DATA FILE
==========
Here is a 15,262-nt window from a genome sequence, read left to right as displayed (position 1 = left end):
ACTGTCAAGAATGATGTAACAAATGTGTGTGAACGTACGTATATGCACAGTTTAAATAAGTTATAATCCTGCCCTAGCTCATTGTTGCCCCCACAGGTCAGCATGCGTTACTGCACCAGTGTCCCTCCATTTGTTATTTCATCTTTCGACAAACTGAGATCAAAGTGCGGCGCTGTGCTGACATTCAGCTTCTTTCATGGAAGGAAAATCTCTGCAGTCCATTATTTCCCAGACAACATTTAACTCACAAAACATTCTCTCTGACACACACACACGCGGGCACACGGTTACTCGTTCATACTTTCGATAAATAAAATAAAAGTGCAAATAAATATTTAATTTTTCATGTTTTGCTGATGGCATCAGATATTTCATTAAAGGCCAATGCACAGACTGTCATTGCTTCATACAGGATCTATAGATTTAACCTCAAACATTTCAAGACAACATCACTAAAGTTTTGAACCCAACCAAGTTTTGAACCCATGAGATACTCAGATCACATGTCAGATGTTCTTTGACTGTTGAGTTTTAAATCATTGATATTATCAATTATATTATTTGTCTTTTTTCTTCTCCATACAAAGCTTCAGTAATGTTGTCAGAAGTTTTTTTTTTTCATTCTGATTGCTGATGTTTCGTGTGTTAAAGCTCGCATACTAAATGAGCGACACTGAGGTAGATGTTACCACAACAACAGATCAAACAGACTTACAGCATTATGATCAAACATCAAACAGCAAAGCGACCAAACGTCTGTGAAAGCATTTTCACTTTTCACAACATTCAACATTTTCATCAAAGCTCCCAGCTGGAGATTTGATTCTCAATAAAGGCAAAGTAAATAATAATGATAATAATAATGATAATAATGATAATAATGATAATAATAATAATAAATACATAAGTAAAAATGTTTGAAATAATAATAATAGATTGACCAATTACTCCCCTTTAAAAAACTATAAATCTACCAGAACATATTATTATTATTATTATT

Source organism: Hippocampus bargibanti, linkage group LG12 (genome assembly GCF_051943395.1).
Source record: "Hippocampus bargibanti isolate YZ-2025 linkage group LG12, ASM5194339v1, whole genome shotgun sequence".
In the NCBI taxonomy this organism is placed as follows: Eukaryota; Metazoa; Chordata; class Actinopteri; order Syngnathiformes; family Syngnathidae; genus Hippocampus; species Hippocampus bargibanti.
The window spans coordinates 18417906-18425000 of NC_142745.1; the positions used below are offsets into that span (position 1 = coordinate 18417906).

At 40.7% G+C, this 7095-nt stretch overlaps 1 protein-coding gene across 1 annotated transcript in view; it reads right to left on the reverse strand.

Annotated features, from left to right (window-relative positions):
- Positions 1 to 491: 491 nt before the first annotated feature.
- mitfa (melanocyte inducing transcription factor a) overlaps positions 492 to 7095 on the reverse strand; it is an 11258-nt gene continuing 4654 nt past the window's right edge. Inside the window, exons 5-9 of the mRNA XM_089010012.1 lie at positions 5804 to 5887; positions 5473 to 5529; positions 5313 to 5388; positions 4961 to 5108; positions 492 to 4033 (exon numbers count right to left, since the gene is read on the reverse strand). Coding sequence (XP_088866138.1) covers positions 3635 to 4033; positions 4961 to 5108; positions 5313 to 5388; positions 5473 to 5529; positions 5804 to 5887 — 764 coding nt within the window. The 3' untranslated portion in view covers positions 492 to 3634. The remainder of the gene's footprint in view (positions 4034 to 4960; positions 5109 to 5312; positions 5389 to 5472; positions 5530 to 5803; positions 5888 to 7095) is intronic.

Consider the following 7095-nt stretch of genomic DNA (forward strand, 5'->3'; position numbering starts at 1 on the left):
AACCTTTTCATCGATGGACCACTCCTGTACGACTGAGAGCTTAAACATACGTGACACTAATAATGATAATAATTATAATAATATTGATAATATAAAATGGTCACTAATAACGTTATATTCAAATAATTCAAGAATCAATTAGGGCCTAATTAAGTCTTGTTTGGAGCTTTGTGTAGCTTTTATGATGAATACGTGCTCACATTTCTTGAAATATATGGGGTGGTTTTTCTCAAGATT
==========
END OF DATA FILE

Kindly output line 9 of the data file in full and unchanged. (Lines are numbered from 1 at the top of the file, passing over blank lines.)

- Positions 1 to 491: 491 nt before the first annotated feature.